About the only elections with which the people were concerned in territorial days were those of representatives in the General Assembly after the Territory attained to the second grade of territorial government. The greater territory got to that stage in 1799 and a comprehensive election law was passed which reflects credit upon the framers; but it contained a striking provision with reference to the manner of voting. It provided that the elector should approach the bar in the election rooms and addressing the judges in an audible voice so as to be heard by the judges and poll keepers, mention by name the person or persons he desired to vote for, and the poll keepers shall enter his vote accordingly. This was the viva voce .
A few years later, an act was passed providing that all voting should be by written ballot, but on December 8, 1813, the Legislature of Illinois, "to prevent fraud and imposition," passed an act abolishing voting by ballot and making only voting viva voce vote legal.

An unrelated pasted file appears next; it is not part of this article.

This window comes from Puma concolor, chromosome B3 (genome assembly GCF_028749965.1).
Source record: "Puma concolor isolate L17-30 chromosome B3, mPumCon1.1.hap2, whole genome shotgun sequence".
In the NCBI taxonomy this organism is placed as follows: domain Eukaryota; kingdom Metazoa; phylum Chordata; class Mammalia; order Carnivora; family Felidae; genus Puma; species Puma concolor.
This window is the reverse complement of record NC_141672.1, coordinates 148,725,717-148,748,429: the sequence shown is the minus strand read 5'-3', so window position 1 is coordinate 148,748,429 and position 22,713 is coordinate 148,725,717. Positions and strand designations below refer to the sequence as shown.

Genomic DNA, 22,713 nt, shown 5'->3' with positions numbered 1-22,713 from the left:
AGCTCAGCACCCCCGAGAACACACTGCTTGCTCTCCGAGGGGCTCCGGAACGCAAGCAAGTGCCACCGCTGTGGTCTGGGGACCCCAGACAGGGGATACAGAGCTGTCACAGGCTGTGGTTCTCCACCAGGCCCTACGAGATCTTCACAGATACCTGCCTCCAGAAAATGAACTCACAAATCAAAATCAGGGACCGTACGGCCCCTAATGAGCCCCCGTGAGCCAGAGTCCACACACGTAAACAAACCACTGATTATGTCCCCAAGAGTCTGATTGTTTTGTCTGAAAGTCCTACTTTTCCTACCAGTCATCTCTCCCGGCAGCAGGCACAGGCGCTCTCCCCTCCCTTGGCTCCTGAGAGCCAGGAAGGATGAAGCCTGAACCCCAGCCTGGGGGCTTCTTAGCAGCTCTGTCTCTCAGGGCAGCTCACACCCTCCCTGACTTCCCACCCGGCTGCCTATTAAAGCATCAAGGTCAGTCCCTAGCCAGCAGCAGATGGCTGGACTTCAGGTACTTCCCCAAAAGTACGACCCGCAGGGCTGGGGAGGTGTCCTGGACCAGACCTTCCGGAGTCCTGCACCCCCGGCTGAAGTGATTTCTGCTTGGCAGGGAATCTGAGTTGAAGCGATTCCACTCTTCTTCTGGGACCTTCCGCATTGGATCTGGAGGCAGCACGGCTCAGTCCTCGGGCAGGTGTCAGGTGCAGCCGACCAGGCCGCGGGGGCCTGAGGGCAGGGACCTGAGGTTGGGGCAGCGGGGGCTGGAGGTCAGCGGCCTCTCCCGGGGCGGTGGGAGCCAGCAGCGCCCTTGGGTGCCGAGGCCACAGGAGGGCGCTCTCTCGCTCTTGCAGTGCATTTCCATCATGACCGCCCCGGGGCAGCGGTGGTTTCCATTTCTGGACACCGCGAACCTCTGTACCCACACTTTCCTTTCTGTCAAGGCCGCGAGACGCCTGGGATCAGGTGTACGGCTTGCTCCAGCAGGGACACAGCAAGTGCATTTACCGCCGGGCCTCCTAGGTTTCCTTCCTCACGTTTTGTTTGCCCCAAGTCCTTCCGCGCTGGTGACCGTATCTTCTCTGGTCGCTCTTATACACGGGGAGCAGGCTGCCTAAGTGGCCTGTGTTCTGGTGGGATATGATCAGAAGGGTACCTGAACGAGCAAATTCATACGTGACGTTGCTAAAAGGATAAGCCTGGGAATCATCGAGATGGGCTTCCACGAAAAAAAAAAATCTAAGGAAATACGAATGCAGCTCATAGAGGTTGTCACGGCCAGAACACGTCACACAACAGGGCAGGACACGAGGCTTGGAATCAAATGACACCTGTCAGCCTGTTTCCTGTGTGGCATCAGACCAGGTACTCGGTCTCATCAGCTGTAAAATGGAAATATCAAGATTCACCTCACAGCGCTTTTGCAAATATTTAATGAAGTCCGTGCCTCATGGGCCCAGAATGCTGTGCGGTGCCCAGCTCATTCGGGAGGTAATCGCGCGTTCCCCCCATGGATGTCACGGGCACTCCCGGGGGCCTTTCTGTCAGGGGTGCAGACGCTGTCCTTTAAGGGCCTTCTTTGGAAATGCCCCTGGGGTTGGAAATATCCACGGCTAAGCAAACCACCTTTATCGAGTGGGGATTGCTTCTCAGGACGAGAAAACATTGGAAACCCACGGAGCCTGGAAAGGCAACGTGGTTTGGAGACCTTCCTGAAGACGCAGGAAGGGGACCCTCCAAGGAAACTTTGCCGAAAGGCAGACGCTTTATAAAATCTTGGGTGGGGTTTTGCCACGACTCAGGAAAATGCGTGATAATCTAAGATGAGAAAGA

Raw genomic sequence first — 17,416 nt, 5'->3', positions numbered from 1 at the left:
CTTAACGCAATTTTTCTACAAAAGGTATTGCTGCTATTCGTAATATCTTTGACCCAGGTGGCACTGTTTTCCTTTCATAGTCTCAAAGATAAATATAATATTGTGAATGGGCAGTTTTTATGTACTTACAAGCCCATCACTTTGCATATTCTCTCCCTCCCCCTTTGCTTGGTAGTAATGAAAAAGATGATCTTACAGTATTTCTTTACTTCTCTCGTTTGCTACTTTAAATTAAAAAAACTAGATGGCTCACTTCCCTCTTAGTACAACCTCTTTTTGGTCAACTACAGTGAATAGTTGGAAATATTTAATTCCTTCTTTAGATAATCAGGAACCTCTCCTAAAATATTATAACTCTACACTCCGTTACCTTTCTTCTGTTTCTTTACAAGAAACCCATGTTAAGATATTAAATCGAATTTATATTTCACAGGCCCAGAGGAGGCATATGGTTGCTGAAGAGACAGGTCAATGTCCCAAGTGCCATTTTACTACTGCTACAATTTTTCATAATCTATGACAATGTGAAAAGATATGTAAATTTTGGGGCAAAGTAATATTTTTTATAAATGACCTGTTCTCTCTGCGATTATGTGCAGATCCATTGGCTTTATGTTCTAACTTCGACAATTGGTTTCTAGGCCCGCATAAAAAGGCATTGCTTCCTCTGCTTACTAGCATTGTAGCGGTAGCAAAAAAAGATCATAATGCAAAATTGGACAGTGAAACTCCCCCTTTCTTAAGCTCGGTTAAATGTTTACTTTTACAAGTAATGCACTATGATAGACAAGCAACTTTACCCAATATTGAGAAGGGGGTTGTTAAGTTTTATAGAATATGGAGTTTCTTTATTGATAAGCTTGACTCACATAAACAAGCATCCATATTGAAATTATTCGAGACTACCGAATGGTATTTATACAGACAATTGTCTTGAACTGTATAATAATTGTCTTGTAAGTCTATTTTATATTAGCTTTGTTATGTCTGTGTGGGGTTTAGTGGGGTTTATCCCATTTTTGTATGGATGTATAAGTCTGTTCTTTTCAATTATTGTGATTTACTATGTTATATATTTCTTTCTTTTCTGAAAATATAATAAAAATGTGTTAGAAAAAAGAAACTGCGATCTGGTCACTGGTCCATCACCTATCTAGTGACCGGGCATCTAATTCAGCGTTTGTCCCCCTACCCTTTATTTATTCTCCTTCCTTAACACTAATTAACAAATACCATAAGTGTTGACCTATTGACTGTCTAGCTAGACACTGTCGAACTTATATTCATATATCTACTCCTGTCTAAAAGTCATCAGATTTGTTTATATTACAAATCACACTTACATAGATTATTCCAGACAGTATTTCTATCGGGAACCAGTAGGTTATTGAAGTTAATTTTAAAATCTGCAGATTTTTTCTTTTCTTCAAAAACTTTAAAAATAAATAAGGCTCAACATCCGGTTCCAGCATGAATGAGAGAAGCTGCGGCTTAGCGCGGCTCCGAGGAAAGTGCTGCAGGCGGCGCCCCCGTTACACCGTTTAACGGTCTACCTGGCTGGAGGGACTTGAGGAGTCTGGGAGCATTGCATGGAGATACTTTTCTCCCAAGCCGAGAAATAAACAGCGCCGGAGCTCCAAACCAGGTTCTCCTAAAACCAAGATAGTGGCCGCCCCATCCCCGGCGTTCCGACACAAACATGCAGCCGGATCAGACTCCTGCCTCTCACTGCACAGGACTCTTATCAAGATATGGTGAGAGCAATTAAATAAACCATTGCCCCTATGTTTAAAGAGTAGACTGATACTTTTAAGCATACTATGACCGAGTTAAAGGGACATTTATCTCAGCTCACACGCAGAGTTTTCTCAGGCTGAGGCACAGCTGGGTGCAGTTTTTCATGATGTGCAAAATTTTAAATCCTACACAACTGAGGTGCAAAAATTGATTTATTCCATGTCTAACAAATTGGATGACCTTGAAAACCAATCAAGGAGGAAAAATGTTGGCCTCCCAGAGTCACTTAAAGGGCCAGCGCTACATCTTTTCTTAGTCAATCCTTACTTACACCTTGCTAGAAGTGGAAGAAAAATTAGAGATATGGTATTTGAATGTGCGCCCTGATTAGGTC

Following the election laws a little further, we find that at the time of the adoption of the Constitution of 1818, a law was in force requiring all voting to be by ballot, but that, in 1821, the ballot law was again repealed and a provision made that the voting should be viva voce. In 1823, an act was passed providing for voting by written or printed ballot. In 1834 voting by written or printed ballots was abolished, but in 1839, a new act was passed providing again for a written ballot.
The Constitution of 1848 provided for a written or printed ballot and ever since we have voted in that way.
It is quite amusing to hit upon the small politics that sometimes influence public action. By an act of January 9, 1816, of the Illinois Territorial Legislature for regulating ferries, free ferriage was granted preachers of the Gospel ,but by an act of December 17 of the very next year, the provision for free ferriage for preachers of the Gospel was expressly repealed.